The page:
Before long she falls for the owner of the apartment, Silver, who takes her out to the rooftops of London. Its a rough and eccentric bunch with Silver, including an au pair from Sweden who is fleeing pretty much everything, a very quiet young man who is only alive at night on the roofs of the city, and a psychopathic delinquent whose behavior we fear, comes to damage in the end. The group of climbers eventually become involved with a couple fleeing the police (who would take their child from them), and the climax of the story, while not terribly surprising, is still satisfying. This was a novel of complex characters, well written, well woven, and worth reading.

  • Alecaldi
    10:17 on September 1st, 2012
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    If this were a true story, a roman a clef in the style of Dominick Dunne, it would probably be interesting. As it is, a work of fiction, it is a well-written eventual bore, as if Vine had challenged herself to make a suspenseful story out of an ordinary event that occurs at the beginning of the book and takes years–in which little happens–to work its unsurprising way through a plot. Its strong points are good writing, interesting and true characters, and a peek into the workings of party politics in England during the Major era. Borrow it from the library, so you can skip through the pages without feeling resentment at money spent on suspense that isn’t.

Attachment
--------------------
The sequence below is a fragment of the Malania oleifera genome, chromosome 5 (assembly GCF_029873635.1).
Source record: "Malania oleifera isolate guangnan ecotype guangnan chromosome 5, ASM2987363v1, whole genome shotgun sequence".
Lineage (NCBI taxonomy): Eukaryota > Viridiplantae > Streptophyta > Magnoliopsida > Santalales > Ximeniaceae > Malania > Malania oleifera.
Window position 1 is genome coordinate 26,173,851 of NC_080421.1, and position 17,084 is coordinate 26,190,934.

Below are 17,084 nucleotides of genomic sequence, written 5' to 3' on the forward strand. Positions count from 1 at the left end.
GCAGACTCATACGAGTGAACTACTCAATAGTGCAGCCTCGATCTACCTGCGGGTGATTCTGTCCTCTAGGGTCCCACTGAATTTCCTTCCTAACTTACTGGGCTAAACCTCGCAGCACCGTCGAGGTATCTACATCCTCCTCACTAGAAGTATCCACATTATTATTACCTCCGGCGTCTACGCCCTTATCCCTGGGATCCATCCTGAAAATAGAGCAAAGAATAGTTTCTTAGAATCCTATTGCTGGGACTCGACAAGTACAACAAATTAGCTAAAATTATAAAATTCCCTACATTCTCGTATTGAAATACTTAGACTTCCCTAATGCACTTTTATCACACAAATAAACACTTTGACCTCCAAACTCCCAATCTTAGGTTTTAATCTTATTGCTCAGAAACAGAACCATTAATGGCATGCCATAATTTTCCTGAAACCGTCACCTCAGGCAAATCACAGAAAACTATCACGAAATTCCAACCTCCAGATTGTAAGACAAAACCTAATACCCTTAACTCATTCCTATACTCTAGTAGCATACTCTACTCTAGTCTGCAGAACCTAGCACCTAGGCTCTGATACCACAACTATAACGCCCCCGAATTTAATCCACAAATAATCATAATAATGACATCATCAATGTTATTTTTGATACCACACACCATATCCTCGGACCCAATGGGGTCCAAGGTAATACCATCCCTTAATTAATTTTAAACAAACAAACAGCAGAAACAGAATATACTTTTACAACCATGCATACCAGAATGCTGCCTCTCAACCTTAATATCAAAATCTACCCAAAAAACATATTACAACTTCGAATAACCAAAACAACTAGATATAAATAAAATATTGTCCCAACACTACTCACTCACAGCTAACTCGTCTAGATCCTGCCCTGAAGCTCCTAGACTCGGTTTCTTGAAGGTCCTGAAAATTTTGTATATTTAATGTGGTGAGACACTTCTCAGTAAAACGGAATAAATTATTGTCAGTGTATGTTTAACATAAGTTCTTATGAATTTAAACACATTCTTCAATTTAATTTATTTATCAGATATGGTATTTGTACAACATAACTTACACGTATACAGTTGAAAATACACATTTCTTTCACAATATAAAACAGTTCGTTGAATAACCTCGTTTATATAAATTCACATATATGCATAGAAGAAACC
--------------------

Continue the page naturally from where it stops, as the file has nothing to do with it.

• Scott Moore
    12:13 on September 1st, 2012
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    Barbara Vine (better known as Ruth Rendell) is an amazing writer – she is able to weave a complex plot with intriguing characters and situations that totally engross the reader. Her characters are often on the fringes of sanity and her novels are dark – for that reason, I think a lot of readers bypass her books. That is their loss. I can’t recommend an author higher than Rendell.

    I was a tad apprehensive about “The Birthday Present” when I read that it involved politics but that aspect of the novel is really very minor. Two narratives – one from the brother-in-law of an arrogant Parliament member whose affair with a married woman turns tragic and initiates a string of consequences that continue for the remainder of the novel. The second narrative comes from Jane, a friend of the mistress who provided her alibis. Totally mesmerizing, totally unpredictable and a wholly satisfying read. Highly recommended.

  • KoningWilko
    12:24 on September 1st, 2012
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    I couldn’t put this book down. I think that the reviewers who didn’t like it were reacting to its not being a typical “mystery” but more of a psychological suspense novel. I don’t think an author who has written over fifty novels can be expected to reproduce the same exact formula in each book. It would get very old. Here, the characters are brilliantly drawn, and very interesting, but they are not mainstream characters. They are young adult misfits, and as such rang very true to me. The part about roof climbing was not so farfetched either — I don’t know if people do it, but if they bungee jump, then it certainly is possible. I also remember reading a story years ago about two young people caught making love (by a traffic helicopter) on top of a bridge tower in NYC.